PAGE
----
Tag Archives: meta

Now With No Comments

I’ve now disabled comments here. I probably should have done this a long time ago, but every time I went to do it, a little voice in my head said that I should keep them around as they weren’t costing me anything. While that’s probably true, they weren’t really adding anything, either.

So I’ve disabled Disqus and turned comments off. The comments themselves are still kept in the database, if I want to re-enable them at some point in the future, but otherwise you know how to reach me if you want to comment on something I’ve posted.

Now With More HTTPS

Ever since Let’s Encrypt announced free SSL certificates (albeit with a few caveats, more on this below), I’ve wanted to make the change to serving web pages on this blog securely. Last night I finally buckled down and got it done. After a small mishap that involved the accidental removal of my Nginx configuration file (a droplet backup saved me from certain disaster), I generated a cert following the pretty great tutorial from Digital Ocean.

A few notes on the process:

  • For people just running a self-hosted WordPress blog, there’s zero WordPress-side configuration you have to do, which kind of surprised me. I thought I was going to have do at least install some kind of WordPress plugin, but it turns out enabling HTTPS is all dependent on your web server software. For Nginx, it’s a few lines in your site’s configuration file, and presto, HTTP over SSL (once you’ve gotten past the hurdle of generating your cert).

  • One of the first issues I ran into was the certbot not recognising my domain, returning a 403 Forbidden when it attempted to authenticate that I owned the domain in question. At first I thought this was because the DNS changes I made hadn’t propagated yet, but then I realised it was one of my Nginx access rules (the only preventing access to any file or directory starting with a period) that was preventing certbot from accessing my domain. A quick Nginx configuration change fixed that issue – I’m still not sure if it will need to access the well-known directory again when it attempts to renew the certificate, but we’ll know in about 89 days.

  • Yeah, Let’s Encrypt only issues certs that are valid for 90 days. But it’s not such a big deal, because there’s a handy way to renew your cert that you can even put in cron for true set-and-forget functionality. It’s not the annual or multiple-year certificate that you’d get from a more established CA, but you’re also not paying anything.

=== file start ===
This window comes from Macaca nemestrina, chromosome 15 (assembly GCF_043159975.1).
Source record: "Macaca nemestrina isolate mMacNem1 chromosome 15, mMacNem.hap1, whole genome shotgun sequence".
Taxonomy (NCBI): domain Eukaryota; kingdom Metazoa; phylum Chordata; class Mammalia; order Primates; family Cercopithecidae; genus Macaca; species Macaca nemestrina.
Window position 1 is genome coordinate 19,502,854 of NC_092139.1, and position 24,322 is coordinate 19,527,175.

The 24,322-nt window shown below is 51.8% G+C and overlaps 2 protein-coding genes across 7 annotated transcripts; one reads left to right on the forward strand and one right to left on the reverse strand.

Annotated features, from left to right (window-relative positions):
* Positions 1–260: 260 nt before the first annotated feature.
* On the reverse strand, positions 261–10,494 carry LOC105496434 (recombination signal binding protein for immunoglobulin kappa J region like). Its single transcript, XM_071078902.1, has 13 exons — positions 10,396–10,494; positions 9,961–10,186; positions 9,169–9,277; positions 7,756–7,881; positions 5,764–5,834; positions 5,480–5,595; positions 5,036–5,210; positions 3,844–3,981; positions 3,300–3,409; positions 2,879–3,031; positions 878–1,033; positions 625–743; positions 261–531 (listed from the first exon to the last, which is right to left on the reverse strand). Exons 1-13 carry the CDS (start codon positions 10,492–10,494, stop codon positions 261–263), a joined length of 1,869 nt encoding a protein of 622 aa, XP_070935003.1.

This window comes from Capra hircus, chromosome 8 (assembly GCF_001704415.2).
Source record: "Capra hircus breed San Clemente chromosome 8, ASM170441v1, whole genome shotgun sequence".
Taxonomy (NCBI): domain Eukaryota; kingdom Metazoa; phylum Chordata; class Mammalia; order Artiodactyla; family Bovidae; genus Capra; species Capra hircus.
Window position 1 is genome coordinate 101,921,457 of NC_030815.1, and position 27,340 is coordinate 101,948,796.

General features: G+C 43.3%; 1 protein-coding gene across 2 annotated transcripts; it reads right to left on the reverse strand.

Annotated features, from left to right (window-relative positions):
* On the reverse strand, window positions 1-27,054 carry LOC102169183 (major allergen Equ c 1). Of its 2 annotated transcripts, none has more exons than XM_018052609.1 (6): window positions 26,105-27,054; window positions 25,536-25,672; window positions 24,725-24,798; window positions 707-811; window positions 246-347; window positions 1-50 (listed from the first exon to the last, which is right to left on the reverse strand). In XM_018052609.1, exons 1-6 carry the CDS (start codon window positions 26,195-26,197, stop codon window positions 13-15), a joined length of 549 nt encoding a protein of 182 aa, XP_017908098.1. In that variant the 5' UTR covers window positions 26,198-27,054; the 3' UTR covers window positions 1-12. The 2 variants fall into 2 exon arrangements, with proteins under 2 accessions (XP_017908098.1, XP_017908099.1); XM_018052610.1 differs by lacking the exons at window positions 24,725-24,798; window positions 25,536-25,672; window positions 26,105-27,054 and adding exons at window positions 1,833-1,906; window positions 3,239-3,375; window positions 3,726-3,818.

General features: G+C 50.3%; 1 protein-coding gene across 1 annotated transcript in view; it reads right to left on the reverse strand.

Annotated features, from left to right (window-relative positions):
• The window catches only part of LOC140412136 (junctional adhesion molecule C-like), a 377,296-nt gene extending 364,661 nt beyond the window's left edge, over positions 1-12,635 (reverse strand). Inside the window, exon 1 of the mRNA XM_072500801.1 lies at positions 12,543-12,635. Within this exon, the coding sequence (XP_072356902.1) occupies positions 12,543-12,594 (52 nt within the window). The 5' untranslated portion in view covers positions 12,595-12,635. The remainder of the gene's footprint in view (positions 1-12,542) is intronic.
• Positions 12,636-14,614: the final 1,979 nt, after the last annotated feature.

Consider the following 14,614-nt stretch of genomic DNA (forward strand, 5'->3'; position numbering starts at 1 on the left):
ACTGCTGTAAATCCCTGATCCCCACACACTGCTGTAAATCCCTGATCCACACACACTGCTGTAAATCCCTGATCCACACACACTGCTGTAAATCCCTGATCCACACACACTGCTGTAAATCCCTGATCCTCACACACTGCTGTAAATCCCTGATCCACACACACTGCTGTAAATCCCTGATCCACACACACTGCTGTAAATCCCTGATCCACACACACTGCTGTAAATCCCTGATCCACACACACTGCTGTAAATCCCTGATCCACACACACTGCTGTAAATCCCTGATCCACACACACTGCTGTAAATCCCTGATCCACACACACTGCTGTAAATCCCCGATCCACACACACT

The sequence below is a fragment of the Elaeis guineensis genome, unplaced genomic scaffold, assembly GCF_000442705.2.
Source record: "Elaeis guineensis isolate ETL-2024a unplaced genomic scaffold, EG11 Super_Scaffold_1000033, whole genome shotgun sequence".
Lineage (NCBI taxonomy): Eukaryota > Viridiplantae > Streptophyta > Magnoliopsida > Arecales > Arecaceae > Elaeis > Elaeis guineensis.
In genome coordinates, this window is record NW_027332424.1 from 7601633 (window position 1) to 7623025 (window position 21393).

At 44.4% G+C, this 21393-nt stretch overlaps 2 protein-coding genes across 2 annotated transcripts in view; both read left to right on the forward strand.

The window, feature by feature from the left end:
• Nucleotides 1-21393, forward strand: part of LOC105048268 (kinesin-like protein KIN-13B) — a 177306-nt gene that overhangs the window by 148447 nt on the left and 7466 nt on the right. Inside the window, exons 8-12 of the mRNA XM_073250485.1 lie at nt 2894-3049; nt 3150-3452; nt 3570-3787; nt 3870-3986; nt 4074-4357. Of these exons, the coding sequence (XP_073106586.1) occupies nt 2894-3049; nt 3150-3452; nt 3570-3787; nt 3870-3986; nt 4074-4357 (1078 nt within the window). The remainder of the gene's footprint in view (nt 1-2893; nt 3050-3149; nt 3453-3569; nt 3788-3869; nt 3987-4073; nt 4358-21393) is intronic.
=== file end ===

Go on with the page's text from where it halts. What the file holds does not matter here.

• Once I had generated the cert, updated my Nginx configuration, and restarted Nginx with the new config, my blog wouldn’t load — the connection would just time out when attempting to load it in a browser, and curl via Terminal told a similar story. I scratched my head at this a little, until I discovered that my server’s firewall was blocking port 443. Oops. Bit of a rookie mistake there, and what made it even more difficult to diagnose was how I had set Nginx to redirect HTTP traffic on port 80 to port 443 — pretty standard practice when enabling HTTPS, but it made troubleshooting the issue more difficult.

Anyway, my blog now scores an A+ on Qualys’ site SSL testing suite, and all I have to do is turn think of some other stuff to write about, so there’s actually something to serve over HTTPS.

Update Dec 30, 2016: After discovering that (some? if not all) posts with images were being served as mixed content, I used this sql update statement on this page to update all my wp-content links in posts to be served over TLS. I also updated my site URL in settings, so hopefully everything should be hunky-dory.

Or… maybe not. I just realised that there’s probably a tonne of pages (mostly from the now-defunct Posterous) that would have been being served over HTTP. Still not sure what I want to do with those Posterous posts, as images as broken on all of them at the moment.

New Blog Post, Host, Why Not Both?

When I started out on the web in 2008 with a little site called Freshbytes, it was a different time and place. I needed somewhere to host the website, and there wasn’t much out there for affordable hosting for a high school student. I initially chose to go with BlueHost, which was fine — say what you want about shared hosting, but it was plenty good enough for the simple WordPress website I wanted to host, and even turned out to be more than OK for the additional WordPress websites and other static websites I started up later on (including this one).

I eventually moved away from the US-based BlueHost to the Australian-based VentraIP. Not for any particular reason, besides wanting my hosting in Australia. There’s actually very little difference between hosting in Australia and hosting overseas, besides a shorter route for what I assume is most of my “audience”. A large price disparity meant I couldn’t host in Australia from the outset, hence having to go with BlueHost, but in 2010 I made the switch, and have been hosted on VentraIP until recently.

The way I get by without a full-time job is keeping my expenses low. I don’t drive, smoke, drink, or take drugs, and part of keeping my expenses low involves looking at my recurring expenses every now and again, just to see where we’re at. It’s why I’m not a full-time Spotify subscriber, even though I enjoy the service occasionally and it’s, what, $12 a month?

Recurring expenses are a tricky thing. In the old days you’d pay for a bit of software and be done with it, at least until the next major version came out or you needed to upgrade, but these days, everything is a subscription. You can subscribe to Spotify for music, you can subscribe to Office 365, and while you can’t subscribe to a copy of Windows just yet, there are rumours that will happen in the future. You pay on a monthly basis for your mobile and internet and while that’s all well and good, you have to factor those in when you’re looking at your finances.